Highlights from The Night Watchman by Louise Erdrich

Cover of The Night Watchman
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Highlights from this book

  • She slowed to pick her way through places where water was seeping up through the mats of dying grass. Rain tapping through the brilliant leaves the only sound. She stopped. The sense of something there, with her, all around her, swirling and seething with energy. How intimately the trees seized the earth. How exquisitely she was included. Patrice closed her eyes and felt a tug. Her spirit poured into the air like song. Wait! She opened her eyes and threw her weight into her cold feet. This must be how Gerald felt when he flew across the earth. Sometimes she frightened herself.

  • “Go to the not-police. Sorry to put it this way. She might have got into trouble. So, what I'm saying is, go to the scum.?” “Oh, well, okay, but I don't know. How do I find the scum?” “Rises to the top. Just look around. Find the questionable people who are in charge of things.”

  • “Let’s put the seal on the promise,” she whispered, and held his face between her hands. He put his hands on her hands and it was like they were both holding him together. Then he dropped his hands and went to her.

  • They both started laughing in that desperate high-pitched way people laugh when their hearts are broken.

  • You cannot feel time grind against you. Time is nothing but everything, not the seconds, minutes, hours, days, years. Yet this substanceless substance, this bending and shaping, this warp-ing, this is the way we understand our world. Zhaanat was lying on her daughter's bed, in a slat of cool fall sunshine, the exhausted baby in her arms. They were drifting in frictionless eternal motion when Patrice entered, slipped out of her shoes. She took her hat off, lay down beside them, and opened her blue coat like a wing.

  • Sometimes he found small ocean shells while working in the fields. Some were whorled; others were tiny grooved scallops. He drilled holes in them and hung them from the lengths of sinew. “Barnes was saying there used to be an ocean here,” he said to Thomas. “From the endless way-back times.” “Think of it. Vera's baby will be playing with these little things from the bottom of the sea that was here. Who could have known?” “We are connected to the way-back people, here, in so many ways. Maybe a way-back person touched these shells. Maybe the little creatures in them disintegrated into the dirt. Maybe some tiny piece from that creature is inside us now. We can't know these things.”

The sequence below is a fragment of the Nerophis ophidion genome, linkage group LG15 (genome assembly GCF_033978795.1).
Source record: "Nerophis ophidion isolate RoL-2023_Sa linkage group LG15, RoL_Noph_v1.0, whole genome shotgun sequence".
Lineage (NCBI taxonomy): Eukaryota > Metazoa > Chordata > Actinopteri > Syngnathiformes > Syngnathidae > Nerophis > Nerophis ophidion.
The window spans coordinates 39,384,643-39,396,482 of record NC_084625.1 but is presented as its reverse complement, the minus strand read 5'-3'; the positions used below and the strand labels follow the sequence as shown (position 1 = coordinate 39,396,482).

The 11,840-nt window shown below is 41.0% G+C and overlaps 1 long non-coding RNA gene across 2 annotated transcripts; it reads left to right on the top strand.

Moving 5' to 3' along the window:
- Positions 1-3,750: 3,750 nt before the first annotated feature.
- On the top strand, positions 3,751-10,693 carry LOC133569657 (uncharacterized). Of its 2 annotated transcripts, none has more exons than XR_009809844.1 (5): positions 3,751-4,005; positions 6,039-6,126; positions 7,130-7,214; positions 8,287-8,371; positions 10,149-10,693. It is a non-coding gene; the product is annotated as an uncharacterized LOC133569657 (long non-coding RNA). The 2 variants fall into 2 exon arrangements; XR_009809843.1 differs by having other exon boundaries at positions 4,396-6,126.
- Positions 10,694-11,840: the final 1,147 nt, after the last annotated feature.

• Things started going wrong, as far as Zhaanat was concerned, when places everywhere were named for people—political figures, priests, explorers and not for the real things that happened in these places—the dreaming, the eating, the death, the appearance of animals. This confusion of the chimookomaanag between the timelessness of the earth and the short span here of mortals was typical of their arrogance. But it seemed to Zhaanat that this behavior had caused a rift in the life of places. The animals didn't come around to these locations stained by the names of humans. Plants, also, had begun to grow fitfully. The most delicate of her plant medicines were even dying out altogether, or perhaps they had torn themselves up by the roots to drag their fruits and leaves to secret spots where even Zhaanat couldn't find them. And now even these half ruined places that bore the names of saints and homestead people and priests, these places were going to be taken. In her experience, once these people talked of taking land it was as good as gone.

  • He’d be in danger, she thought. I do things perfectly when enraged.

  • Together they drank the icy birch water, which entered them the way life entered the trees, causing buds to swell along the branches. Patrice leaned to one side and put her ear to the trunk of a birch tree. She could hear the humming rush of the tree drinking from the earth. She closed her eyes, went through the bark like water, and was sucked up off the bud tips into a cloud. She looked down at herself and her mother, sitting by a small fire in the spring woods. Zhaanat tipped her head back and smiled. She gestured at her daughter to come back, the way she had when as a child Patrice strayed. “Ambe bi-izhaan omaa akiing minawa,” she said, and Patrice returned.